Wednesday 31 July 2019

Farewell to Patience

And so, farewell then, dear Patience.
After ten years of interest, challenge, friendship, peaceful retreat, security and adventure, Patience today changed ownership and we walked away leaving her in her usual home at Welford. Now she's being cared for by Malc while John and I will move on to other projects. Not without regret, we have wonderful memories of adventures (exploring all the Cambridgeshire rivers), mishaps (a log in the prop, acres of weed, a suddenly dead battery), triumphs (our processing along the Cambridge Backs), scenery (everywhere, sunlight and dappled shade, mooring under the church at Fotheringay) and just great pleasure.
Here, in yellow, is where we got to.

If you've ever been tempted by narrow boating, do give it a go. We found that a serviceable boat can be bought for around £30,000. It should cost about £3,000 pa to run including insurance, servicing, fuel, mooring, registration with CRT and general maintenance. We split this between the two of us, which meant half the cost and twice the friendship and support. And I would say, as a clueless mechanic, make sure at least one of you knows bit about engines, plumbing and electrics. That's John.

And so it ends.
And there's no need for John to worry about sudden dying batteries, unexplained engine noises, or water in the bilges.
And there's nowhere for me to retreat to when I need to revive my spirits, nowhere I can cruise contentedly in the green dappled shade or sleep peacefully while Patience rocks me gently to sleep.

Thank you Patience, and goodbye.

Wednesday 10 July 2019

Narrow Boat Art

While on our last trip to Foxton, and in the Foxton Locks Inn, I found this framed painting of two narrow boats. I'd admired it in the past and this time copied it for all to see.

Artist, David Juckes

Sunday 30 June 2019

Narrow boat for sale

We spent a couple of days relaxedly drifting up to Foxton and back for what could be the final voyage of our ownership of Patience. Yes, John and Duncan are putting dear Patience up for sale after ten years of delightful trips and good companionship. We took our wives with us to enjoy the boating and  relax into the dappled shade and warm sun between Welford and Foxton. Surprisingly few boats out on the water and lots of room to moor. Foxton Locks looked attractive in the summer evening sun.
And so ten happy years, first at Stretham, then Oundle and finally Welford - all convenient and comfortable moorings - comes to an end. Patience is in good shape, comfortable and sound, having been maintained to the highest standard throughout. We'll be sad to leave her, but she deserves someone who will use her more frequently and perhaps take her on new adventures.

If you are interested, add a comment below and we'll get back to you and arrange a viewing. There is interest at Welford already!
For the record she is 45 feet long, (as long as the cabin of the new Gulfstream G600 jet but compact enough to fit into every part of the canal system), built in 1994 and in very good shape. She is currently comfortably moored at Welford off the Leicester branch of the Grand Union and though we cannot guarantee that our mooring will be available in future, the marina owners would be open to discussion.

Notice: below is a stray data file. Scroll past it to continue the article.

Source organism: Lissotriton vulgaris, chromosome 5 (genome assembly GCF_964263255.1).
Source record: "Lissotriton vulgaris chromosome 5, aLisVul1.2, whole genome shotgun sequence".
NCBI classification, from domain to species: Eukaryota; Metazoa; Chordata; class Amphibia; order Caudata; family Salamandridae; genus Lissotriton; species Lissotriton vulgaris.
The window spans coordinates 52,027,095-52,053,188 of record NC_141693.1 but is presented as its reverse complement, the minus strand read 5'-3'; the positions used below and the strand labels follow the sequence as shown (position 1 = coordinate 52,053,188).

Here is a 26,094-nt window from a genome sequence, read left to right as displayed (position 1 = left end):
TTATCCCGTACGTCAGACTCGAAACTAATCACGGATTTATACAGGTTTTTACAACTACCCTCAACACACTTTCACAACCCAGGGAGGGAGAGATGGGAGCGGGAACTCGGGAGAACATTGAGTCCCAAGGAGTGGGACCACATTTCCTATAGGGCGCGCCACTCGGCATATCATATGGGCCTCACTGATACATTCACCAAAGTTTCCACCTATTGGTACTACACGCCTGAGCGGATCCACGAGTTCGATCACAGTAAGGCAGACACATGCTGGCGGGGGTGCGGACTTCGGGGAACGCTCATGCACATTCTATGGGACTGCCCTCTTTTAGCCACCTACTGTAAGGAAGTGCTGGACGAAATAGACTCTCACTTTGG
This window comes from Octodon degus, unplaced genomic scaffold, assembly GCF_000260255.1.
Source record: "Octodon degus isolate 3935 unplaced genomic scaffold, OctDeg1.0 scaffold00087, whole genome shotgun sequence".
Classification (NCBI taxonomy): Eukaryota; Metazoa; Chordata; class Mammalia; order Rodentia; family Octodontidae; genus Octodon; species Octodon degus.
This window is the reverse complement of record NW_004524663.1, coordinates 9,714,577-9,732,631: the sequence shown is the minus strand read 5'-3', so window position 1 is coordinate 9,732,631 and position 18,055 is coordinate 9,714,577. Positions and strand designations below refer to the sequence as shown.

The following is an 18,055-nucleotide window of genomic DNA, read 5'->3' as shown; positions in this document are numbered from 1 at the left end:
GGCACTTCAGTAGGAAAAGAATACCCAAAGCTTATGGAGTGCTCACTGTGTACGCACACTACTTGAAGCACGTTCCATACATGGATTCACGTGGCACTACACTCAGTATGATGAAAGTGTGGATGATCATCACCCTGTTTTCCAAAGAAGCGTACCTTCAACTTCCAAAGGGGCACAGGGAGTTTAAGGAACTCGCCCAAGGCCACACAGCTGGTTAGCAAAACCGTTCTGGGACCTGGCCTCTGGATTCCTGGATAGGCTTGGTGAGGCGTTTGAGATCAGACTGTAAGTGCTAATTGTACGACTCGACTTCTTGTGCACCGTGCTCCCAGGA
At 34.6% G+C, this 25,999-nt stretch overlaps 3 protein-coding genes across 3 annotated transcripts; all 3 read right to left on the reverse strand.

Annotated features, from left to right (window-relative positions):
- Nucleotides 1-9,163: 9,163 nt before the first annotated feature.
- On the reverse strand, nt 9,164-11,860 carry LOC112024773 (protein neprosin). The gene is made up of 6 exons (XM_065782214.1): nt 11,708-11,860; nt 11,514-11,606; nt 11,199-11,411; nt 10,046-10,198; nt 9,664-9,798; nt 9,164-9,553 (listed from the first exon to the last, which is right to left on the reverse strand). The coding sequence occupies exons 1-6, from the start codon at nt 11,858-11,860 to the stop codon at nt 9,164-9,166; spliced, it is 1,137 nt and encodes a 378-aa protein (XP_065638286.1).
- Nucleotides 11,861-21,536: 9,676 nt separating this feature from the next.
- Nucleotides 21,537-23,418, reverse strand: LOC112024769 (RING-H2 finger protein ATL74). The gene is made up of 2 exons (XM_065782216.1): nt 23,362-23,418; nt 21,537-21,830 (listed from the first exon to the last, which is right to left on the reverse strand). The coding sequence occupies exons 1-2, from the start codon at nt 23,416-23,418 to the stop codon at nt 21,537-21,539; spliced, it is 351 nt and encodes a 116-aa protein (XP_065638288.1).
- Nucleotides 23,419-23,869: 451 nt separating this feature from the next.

She has four berths, a new stove, a pump-through toilet, gas hob and oven, 12volt fridge and we'll include cutlery and cooking kit plus boating spares and paint. Anything else, just ask!

Thursday 11 April 2019

New season's maintenance

The weather may be up and down, blowing and snowing followed by warm sunshine, but the general trend is warming and that means time to give Patience an airing.
Today was our second maintenance day of the season, plus we took a couple of walking pals out for a short trip to the end of the Welford Arm and back. With a walk in the morning, the usual excellent lunch at The Wharf and a couple of hours going there and back, the pals proclaimed their delight "with child-like enthusiasm."
But today was scrubbing the roof (pale, non-slip but harbours dark dirt) and treating the fore-deck with red oxide in preparation for a re-paint. The water tank, recently given its annual coat of potable bitumen, was filled a little with chlorine to clear the pipes, and now is half-full, ready for any journey we might take.
It's still cold in the evenings, but we have a beautiful new stove and lots of fuel, so we are ready for anything. Spring has sprung at Welford Marina.

Friday 11 January 2019

Curious Boats At Bow

In mid January four of us broke our usual pattern of monthly walks in the East Anglian countryside and took ourselves to Bow and Limehouse. Very flat walking, lots of interest and lots of individual boats. Do visit the Ragged School Museum and The Grapes pub.

What do you think of these quirky boats?

 This is the same boat photographed from each end. It's a lifeboat from a sea going vessel and there are quite a few around, especially in the London area. Usually painted orange so they can be more easily found at sea there is also one famously painted in blue.
And this small sculpture was being used to moor a narrow boat. The two chaps are doing a good job.

Tuesday 23 October 2018

Annual Engine Service

Having taken Patience out for the last significant cruise of the season and with the autumn evenings drawing in, it is time to give her engine its annual service, including this year, replacing the antifreeze.